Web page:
An eruption at submarine Ruby volcano, near the southern end of the Mariana arc, was detected on Thursday, September 14, 2023. This was based on seismoacoustic signals from a monitoring station in Saipan and satellite imagery that captured a submarine plume. The last known eruption at this volcano took place in 1995.
A submarine plume was detected in satellite imagery at approximately 20:50 UTC on September 14.
Before the detection of this plume, geophysical data had not captured the onset of the eruption. However, a closer look at seismoacoustic data from a geophysical monitoring station situated 50 km (31 miles) southeast of the volcano, in Saipan, revealed eruption signals that began at 04:27 UTC on September 15. This volcanic activity was also identified by other regional geophysical monitoring systems throughout the Pacific.
By September 16, satellite images showed that the plume had dispersed, and subsequent monitoring from geophysical networks didn’t detect any further volcanic activity. Due to the eruption at Ruby, officials have now elevated the Aviation Color Code and Volcano Alert Level to YELLOW/ADVISORY.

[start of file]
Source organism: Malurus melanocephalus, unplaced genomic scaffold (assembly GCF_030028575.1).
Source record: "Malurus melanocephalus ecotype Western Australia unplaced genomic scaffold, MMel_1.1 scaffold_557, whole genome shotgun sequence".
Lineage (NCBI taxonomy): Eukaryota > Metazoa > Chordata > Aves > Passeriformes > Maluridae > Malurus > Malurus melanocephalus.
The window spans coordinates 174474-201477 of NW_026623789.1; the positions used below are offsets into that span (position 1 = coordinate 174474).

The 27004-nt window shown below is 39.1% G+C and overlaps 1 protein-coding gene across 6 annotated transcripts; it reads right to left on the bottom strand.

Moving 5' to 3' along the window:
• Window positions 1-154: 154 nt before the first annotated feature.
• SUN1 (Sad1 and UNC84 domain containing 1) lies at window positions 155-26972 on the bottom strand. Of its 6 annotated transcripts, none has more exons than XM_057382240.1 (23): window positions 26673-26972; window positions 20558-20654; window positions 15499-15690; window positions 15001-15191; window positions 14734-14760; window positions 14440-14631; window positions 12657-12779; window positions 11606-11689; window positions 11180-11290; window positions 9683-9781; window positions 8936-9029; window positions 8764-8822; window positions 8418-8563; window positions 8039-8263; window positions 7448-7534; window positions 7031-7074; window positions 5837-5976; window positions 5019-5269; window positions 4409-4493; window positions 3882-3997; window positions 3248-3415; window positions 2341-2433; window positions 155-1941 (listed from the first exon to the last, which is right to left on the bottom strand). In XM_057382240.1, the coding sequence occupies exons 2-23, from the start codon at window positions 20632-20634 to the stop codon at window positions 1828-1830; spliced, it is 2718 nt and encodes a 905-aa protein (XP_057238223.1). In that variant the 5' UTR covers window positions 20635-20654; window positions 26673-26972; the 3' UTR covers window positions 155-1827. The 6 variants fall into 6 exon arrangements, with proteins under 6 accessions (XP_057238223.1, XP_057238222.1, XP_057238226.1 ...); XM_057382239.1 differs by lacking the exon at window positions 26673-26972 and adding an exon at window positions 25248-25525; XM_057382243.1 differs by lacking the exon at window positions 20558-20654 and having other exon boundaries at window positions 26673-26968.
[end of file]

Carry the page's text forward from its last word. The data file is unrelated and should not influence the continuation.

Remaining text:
Given the recent activity, experts believe that there’s a possibility of future eruptions at Ruby. Monitoring of the volcano is done by a comprehensive regional geophysical network, which includes stations in locations such as Saipan as well as in Guam, Japan, and even an underwater pressure sensor located at Wake Island. The analysis of this geophysical data was conducted in association with the Laboratoire de Geophysique situated in Tahiti.
The plume was again detected in satellite imagery acquired by the Sentinel-2 satellite on September 19.